What’s your earliest memory with food or cooking?
“So, my grandfather was a rice farmer in the South of Brazil for many years. When he moved to the city, he passed the farm to my aunt. And so my early memories were, besides my mom doing the home cooking, spending weekends with my aunt’s family. They lived sustainably from the land one hundred percent. They had all of the animals, all of the produce, and they built a sweet lake that they fished from. How do you say? Sweet water fish… fish not from the ocean, of course.”
Oh, freshwater fish?
“Yes, freshwater fish! That’s what I meant to say – So the freshness was our food.
My aunt married this Italian guy and they had this long table that they would use on the weekends. They would spend Thursday and Friday gathering all of the savory and pastry goods because the whole day Sunday was for people to come visit. They made all of the jam, the bread loaves, everything. I remember opening the fridge and it would be packed with all the food for the weekend. And so that was what my childhood was like: always with food.
Every six months we would have a matança, where we’d kill a large pig and everyone would take part in butchering and preparing the sausages. My mom and I would clean the sides of the animal in the river and my job was to shoo away the large, predatory birds. It was fascinating. When I talk to my kids now about my childhood and the food connection that I had, they’re always so jealous.
Absolutely, I mean you really get to understand the food life cycle. I had no idea that I grew up so engaged in nature and food.”
So, I’m guessing that’s what led you to becoming a chef, right?
“Actually no – Back in my village, the trendy thing for females to become was a teacher. So after having grown up on the farm, I went to college to be an early childhood educator. When I arrived in the United States in 1999, my English was not good enough to do most jobs so I became a nanny. That was the moment when my connection with food returned. I was living in Boston with my husband at the time, so I nannied for a woman who was editor of the Harvard Magazine and she had a massive collection of French cookbooks. One day she told me “Grab a book and try to cook something with the kids!” It was from reading and cooking with them that food came alive in me again. But life was happening and it still took me seventeen years to go to culinary school. I had to be patient, but I finally earned a degree in culinary arts from Le Cordon Bleu.”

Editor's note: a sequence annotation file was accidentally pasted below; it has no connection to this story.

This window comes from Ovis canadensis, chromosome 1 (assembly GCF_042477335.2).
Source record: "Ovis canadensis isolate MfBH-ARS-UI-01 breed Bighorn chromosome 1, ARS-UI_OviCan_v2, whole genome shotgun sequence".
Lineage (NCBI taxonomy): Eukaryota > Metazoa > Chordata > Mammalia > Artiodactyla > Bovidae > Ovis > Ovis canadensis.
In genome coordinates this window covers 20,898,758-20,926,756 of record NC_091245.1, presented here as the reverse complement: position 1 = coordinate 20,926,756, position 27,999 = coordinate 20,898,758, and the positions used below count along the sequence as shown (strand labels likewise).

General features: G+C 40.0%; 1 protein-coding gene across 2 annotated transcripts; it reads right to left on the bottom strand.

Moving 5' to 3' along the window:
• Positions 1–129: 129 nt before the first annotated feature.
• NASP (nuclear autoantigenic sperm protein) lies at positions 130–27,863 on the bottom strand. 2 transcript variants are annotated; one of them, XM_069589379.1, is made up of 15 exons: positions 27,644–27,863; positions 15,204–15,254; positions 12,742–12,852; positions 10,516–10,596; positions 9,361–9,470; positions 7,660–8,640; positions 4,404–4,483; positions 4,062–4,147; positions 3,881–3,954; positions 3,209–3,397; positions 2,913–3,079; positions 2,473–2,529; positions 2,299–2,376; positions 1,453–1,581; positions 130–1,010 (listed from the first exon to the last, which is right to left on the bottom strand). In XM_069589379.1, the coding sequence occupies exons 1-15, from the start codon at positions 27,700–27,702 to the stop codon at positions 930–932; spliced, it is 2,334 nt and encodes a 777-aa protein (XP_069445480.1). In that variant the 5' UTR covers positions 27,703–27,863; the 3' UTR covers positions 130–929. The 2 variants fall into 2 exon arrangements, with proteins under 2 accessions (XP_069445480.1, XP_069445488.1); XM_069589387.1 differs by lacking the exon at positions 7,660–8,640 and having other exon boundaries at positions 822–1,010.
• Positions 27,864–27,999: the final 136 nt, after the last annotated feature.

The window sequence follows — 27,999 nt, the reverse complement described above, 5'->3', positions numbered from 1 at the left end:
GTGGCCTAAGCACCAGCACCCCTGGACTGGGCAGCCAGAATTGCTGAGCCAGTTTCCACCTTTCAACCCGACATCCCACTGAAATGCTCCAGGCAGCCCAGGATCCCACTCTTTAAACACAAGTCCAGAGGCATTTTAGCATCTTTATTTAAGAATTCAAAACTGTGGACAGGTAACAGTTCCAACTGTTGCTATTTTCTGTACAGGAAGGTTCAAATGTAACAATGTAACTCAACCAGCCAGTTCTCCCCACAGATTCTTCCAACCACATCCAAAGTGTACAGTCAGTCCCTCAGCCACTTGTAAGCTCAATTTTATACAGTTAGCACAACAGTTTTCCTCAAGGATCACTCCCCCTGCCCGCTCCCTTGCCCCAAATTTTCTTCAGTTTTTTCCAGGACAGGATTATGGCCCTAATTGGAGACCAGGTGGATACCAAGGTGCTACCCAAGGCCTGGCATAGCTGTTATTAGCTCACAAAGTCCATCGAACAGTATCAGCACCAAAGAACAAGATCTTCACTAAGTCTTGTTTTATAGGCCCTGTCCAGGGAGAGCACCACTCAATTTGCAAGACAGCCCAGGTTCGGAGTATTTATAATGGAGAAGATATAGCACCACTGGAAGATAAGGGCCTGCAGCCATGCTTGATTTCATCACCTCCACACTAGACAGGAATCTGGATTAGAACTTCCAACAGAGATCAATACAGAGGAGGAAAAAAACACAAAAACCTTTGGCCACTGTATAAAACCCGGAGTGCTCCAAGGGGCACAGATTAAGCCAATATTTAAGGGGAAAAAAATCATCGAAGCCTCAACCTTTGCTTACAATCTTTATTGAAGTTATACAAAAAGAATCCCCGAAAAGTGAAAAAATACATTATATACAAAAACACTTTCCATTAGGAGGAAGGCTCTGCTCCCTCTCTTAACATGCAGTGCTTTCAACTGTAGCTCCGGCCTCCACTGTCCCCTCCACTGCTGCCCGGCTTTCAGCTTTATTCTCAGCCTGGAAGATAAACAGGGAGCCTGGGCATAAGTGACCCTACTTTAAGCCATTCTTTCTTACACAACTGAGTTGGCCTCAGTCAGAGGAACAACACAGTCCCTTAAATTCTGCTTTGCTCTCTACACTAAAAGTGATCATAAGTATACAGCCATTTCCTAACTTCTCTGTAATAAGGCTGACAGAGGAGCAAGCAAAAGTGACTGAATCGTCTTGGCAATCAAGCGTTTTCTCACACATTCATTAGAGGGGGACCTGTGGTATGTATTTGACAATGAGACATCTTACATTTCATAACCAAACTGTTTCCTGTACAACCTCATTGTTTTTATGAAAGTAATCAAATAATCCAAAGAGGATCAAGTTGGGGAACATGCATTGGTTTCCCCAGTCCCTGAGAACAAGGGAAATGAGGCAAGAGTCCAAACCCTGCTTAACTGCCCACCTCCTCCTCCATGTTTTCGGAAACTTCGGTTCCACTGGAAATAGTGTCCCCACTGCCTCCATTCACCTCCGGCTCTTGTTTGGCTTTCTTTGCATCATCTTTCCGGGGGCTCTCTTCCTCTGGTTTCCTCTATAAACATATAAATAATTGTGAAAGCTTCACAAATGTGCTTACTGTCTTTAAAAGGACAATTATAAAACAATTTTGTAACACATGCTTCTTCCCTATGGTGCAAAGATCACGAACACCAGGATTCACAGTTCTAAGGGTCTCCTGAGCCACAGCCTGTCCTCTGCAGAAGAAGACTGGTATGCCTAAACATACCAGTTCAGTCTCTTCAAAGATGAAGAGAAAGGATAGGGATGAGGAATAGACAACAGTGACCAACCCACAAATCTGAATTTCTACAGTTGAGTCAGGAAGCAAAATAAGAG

What do you cook when you find yourself missing home?
“My mom used to prepare this fish called tainha – It’s seasonal and only comes to the shore during Brazil’s winter. My mom would purchase the fish whole, season it well, and then grill it on an open fire. Unfortunately, we don’t get tainha here in Minnesota so I have to recreate it with a filet of Cod or something like that. But grilling a fish and enjoying it reminds me of her (my mom).”
When it comes to developing recipes for the bakery, how do you get inspired?
“I grab a whole bunch of cookbooks and compare all of their different recipes for the same dish. I’ll try making one of the recipes and then add ingredients as I go to play with the flavors and see how they change, constantly asking myself “how can I make this better?””
You’re our head savory chef – any thoughts worth sharing on being a leader?
“I think that being a leader sounds more challenging than it actually is. It only requires for you to be yourself, to show compassion, and to teach what you know while recognizing that what you know isn’t all of it. Leading isn’t just about telling someone to do dishes, it’s about seeing an individual’s potential to grow, empowering them by giving them the tools that they need, and then trusting their capabilities.”
And what’s been the best thing about working here (Bellecour Bakery at Cooks)?
“I feel like this place is my second home and my team is my family. We go through things together and we always support one another when we have challenges. There’s a deep connection between those of us in the kitchen, that’s for sure.”
Where’s your happy place outside of work?
Hiking and foraging for mushrooms! Or just grabbing a chair and sitting by the lake, listening to the waves that come from the boats.
Favorite item on the current summer menu?
For sweets, I can never say no to a chocolate almond croissant. And for savory, it’s a tie between the porchetta sandwich and the arugula salad.
Any teasers as to what’s coming to the savory menu this fall?
I’m really excited about bringing a falafel power bowl into the mix.